Entrepreneurship, Philanthropy and American Capitalism

September 16th, 2010 | Sources: Commentary


Last month, 40 US billionaires including Bill Gates and Warren Buffett agreed to donate at least half their fortunes to worthwhile causes. Their actions reflect a keen sense of social responsibility and are consistent with a tradition first established by Andrew Carnegie, John Rockefeller and other successful entrepreneurs of the past 2 centuries. 

In the broadest sense, these behaviors can be seen as part of a virtuous cycle of American capitalism, in which our uniquely entrepreneurial culture creates both wealth and the philanthropic mechanisms by which that wealth can be recycled.

Some suggest that this cycle is the defining characteristic of American capitalism. In fact many conservatives and supporters of private enterprise believe this is single most important mechanism by which our economy differs from socialist economies, in which government takes responsibility for recycling wealth, and the economies of developing nations, in which the fortunes of those in control are almost never recycled.

These are the same people that believe low tax rates, small government, and light-handed regulatory strategies are the proper elixir for long-term economic growth.

The problem with this approach, according to Washington Post columnist Steven Pearlstein, is that it ignores other mechanisms that serve to buffer the economic inequalities that inevitably result from the US brand of capitalism. Pearlstein cites unions, “which ensured a fair distribution of corporate profits,” as well as antitrust laws which prevent large companies “from snuffing out entrepreneurial competition,” for example. He also mentions “tax-supported schools, playgrounds and hospitals that were good enough to be used by rich and poor alike.”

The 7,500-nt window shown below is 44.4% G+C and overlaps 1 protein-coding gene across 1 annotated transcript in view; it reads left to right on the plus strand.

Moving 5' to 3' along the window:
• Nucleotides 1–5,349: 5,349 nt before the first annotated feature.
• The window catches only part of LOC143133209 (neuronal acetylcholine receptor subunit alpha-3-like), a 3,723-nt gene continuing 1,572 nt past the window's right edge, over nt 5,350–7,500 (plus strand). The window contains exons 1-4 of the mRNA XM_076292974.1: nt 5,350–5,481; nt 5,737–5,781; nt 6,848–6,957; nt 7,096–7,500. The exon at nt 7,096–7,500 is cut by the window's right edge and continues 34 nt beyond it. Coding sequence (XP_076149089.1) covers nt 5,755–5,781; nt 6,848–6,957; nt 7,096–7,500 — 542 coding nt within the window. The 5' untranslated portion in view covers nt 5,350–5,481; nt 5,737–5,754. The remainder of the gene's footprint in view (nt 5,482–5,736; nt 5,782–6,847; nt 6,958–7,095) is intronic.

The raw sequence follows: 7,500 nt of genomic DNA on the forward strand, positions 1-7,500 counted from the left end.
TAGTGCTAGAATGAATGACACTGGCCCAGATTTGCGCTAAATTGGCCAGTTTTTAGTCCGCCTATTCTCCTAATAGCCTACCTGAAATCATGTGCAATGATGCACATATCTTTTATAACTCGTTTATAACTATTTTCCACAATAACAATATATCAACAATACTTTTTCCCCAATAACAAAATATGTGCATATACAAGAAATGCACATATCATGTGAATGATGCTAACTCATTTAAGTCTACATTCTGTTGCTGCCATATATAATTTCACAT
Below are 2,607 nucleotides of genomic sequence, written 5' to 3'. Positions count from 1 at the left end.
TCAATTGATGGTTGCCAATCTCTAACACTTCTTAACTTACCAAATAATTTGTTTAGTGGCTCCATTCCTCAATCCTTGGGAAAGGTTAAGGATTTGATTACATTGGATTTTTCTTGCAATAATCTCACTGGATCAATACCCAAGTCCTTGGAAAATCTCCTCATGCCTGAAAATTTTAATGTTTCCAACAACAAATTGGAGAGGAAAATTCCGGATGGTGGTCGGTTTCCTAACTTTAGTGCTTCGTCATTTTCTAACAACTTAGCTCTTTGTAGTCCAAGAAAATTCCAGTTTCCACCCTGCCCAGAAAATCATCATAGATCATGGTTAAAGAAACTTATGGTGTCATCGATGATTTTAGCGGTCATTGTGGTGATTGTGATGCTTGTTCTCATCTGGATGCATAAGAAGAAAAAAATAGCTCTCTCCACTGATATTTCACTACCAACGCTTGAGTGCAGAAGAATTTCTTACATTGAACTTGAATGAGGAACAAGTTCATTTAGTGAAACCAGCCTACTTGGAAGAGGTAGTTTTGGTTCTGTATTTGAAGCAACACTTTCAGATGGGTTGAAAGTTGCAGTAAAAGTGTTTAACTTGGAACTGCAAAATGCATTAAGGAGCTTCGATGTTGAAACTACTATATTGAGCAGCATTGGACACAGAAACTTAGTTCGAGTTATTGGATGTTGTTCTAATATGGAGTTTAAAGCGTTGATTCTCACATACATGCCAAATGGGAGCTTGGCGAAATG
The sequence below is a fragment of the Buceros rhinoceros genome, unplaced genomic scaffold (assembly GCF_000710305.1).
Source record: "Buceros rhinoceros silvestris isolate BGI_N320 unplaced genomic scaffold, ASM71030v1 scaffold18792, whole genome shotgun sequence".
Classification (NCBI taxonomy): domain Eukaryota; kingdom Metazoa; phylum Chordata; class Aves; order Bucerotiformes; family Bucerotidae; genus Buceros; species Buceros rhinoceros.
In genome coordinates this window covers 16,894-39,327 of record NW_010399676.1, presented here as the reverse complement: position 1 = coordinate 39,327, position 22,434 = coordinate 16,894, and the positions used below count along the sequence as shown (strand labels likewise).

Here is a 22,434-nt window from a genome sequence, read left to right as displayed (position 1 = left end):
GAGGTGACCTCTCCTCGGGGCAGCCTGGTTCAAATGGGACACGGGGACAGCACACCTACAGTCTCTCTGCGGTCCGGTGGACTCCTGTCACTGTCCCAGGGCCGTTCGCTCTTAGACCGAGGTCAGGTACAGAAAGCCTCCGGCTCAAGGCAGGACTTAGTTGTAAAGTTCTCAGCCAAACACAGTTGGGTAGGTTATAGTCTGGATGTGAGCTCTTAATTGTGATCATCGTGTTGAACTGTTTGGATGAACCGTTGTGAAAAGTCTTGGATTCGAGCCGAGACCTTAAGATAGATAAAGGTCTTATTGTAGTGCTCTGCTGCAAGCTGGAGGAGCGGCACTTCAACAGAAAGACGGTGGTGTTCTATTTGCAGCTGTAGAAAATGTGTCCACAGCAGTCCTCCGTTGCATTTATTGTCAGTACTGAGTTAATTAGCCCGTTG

Pearlstein contends that regardless of which party has governed our country in the past 2 decades, the American political system has progressively savaged these other buffers to a point where economic inequalities in the US are greater than they have been in the last century. CBO data from 2007 show for example, that the richest 20% of US households amassed 52% of the country’s after-tax income. The top 1% earned a whopping 17% of such income. In the 2 decades before 2007, “the average after-tax, inflation-adjusted income of households in the middle of the ladder increased 25%; for the top 1 percent, it rose 281 percent,” Pearlstein wrote.

As these inequalities increase, poor people find it increasingly difficult to improve their economic position. In fact, a recent study by Isabel Sawhill and Ron Haskins of the Brookings Institution showed that while US citizens born into the middle class remain quite mobile economically, those born into wealth and poverty tend to stay there throughout their lives. Shockingly, US citizens nowadays enjoy less economic mobility their counterparts in France, Germany and Canada, at least according to some measures.

“The idea that equality of opportunity is a distinctly American strength is a myth,” concluded Sawhill and Haskins.

The endemic problem of economic “stickiness” was easier to swallow when the US economy was growing robustly, creating jobs and income opportunities for much of our population, but the Great Recession of 2008-2010 has changed that. It has imperiled the most fundamental American dream: that with hard work and some old fashioned ingenuity, people, or at least their children, might be able to improve their standing in society. 

No one argues that Gates, Buffett and their wealthy contemporaries did a marvelous thing last month. Their generosity will help millions of people. But as Pearlstein says, “it will take much more to revive the virtuous cycle by which wealth begets opportunity which in turn begets more wealth. Whether at an individual company or in the country at large, it is the feeling that we are all in it together that creates the basis for a truly vibrant economy and just society. Trickle-down alone won’t cut it.”


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